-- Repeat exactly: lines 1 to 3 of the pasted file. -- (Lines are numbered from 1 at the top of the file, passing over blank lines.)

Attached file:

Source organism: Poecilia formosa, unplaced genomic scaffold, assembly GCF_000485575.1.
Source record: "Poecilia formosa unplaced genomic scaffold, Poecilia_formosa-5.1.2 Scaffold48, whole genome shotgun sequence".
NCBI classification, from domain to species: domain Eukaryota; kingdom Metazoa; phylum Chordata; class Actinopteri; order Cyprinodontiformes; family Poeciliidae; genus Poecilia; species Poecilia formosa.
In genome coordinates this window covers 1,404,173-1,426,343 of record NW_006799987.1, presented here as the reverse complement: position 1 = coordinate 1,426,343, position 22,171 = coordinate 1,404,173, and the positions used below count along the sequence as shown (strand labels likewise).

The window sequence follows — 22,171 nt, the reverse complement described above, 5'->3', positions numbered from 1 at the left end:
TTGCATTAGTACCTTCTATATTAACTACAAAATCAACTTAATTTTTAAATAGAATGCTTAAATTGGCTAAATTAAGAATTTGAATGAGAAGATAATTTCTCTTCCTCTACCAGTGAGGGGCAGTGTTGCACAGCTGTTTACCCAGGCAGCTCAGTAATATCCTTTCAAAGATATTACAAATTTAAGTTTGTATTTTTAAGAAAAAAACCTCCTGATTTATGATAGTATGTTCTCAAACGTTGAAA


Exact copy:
Source organism: Poecilia formosa, unplaced genomic scaffold, assembly GCF_000485575.1.
Source record: "Poecilia formosa unplaced genomic scaffold, Poecilia_formosa-5.1.2 Scaffold48, whole genome shotgun sequence".
NCBI classification, from domain to species: domain Eukaryota; kingdom Metazoa; phylum Chordata; class Actinopteri; order Cyprinodontiformes; family Poeciliidae; genus Poecilia; species Poecilia formosa.